Applied Ecology Resources: connecting research and practice

Marc Cadotte is a Professor at the University of Toronto and Chair of Applied Ecology Resources, as well as Editor-in-Chief of its accompanying journal, Ecological Solutions and Evidence.

Effective conservation and applied ecological management and policy requires that information from both research and practice are available. While it is a straightforward endeavour to search for and discover peer-reviewed published research, it is virtually impossible to find information that appears in reports and case-studies prepared by agencies, consulting companies and NGOs. This was why Applied Ecology Resources (AER) was created, to make research and information available from all sectors of applied ecology and conservation.

AER is made up of two main pillars. The first is a peer-reviewed Open Access journal (Ecological Solutions and Evidence) that publishes technically sound research that has direct management relevance as well as perspectives and experiences from practitioners. The second pillar is a grey literature repository. The repository contains a diversity of document types, including reports, case studies, conference papers, and more. At the time of writing, the repository contains more than 5,000 documents (the amount of grey literature is growing, and currently makes up about a quarter of the content).

The documents contained in AER comes from diverse organisations, from large government agencies that might produce large volumes of information to small organisations that create relatively few reports, and AER highlights information provided by partnering organisations. AER is able to archive documents in most languages and of any length. AER serves as the long-term information storage for many organisations that are concerned about information permanence and discoverability.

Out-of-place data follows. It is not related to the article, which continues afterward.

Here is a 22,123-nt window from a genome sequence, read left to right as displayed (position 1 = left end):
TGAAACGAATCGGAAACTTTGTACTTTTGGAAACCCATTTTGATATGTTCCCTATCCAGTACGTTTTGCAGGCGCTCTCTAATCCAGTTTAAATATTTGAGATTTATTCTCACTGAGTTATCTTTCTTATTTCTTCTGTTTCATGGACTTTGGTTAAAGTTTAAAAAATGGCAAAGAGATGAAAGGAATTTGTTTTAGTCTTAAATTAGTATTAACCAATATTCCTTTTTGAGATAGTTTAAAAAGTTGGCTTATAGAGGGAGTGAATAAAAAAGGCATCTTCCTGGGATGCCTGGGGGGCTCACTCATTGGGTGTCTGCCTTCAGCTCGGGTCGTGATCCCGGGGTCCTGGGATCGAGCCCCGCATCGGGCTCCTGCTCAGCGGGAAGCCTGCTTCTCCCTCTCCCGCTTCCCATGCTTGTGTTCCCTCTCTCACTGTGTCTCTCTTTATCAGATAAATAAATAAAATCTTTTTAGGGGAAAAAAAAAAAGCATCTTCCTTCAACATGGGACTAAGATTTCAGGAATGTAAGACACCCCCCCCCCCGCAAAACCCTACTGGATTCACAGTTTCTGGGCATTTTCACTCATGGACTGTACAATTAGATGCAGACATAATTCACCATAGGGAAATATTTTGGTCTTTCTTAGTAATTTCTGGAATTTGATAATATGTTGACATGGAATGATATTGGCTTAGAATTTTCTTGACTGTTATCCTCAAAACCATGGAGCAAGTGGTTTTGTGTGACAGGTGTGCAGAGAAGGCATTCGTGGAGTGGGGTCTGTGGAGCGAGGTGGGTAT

To facilitate finding information, the AER site has a powerful search function that uses a diversity of management-oriented keyword tags. Documents returned by a search can be further filtered by document type, with ‘miscellaneous’ containing most of the grey literature. Other filters include language, major topic category (like agriculture or invasive species), geographical location where the information was created, organism type, and material from AER’s member organisations.

Search for information in your topics of interest using custom search terms and provided filters

As AER grows, its value to managers and policy will increase, providing an important information base, a one-stop shop, for procuring information that is directly relevant to any applied issue. Information in AER can be used alongside the evidence base in Conservation Evidence and serve to connect practitioners who might work on similar problems to share solutions and strategies, informing evidence-based decision making. Sharing this knowledge base will help management design and implementation more efficient, with better chances for the success of the project.

AER can also be of immense value to researchers who employ systematic reviews and meta-analyses to evaluate management and conservation actions. Relying on the peer-reviewed literature might bias conclusions because this work might be more likely to report positive or strong results. Unsuccessful intervention or negative results might appear in grey literature reports only.

AER represents a new information sharing paradigm in ecology. It is our hope that ensuring that all forms of information are permanently archived, shared and searchable will proceed a culture shift in applied ecology and conservation. With this will come greater visibility to individuals and organizations producing material, ensure that the commitment to open science translates to non-academic sectors and the applied ecology community learns together, ensuring greater management success globally.

Free education materials provided by the Evidence in Conservation Teaching Initiative – led by members of the Conservation Evidence team – is also available on AER. Find out more about the Initiative in this blog post and review article.

Find out more about Applied Ecology Resources at

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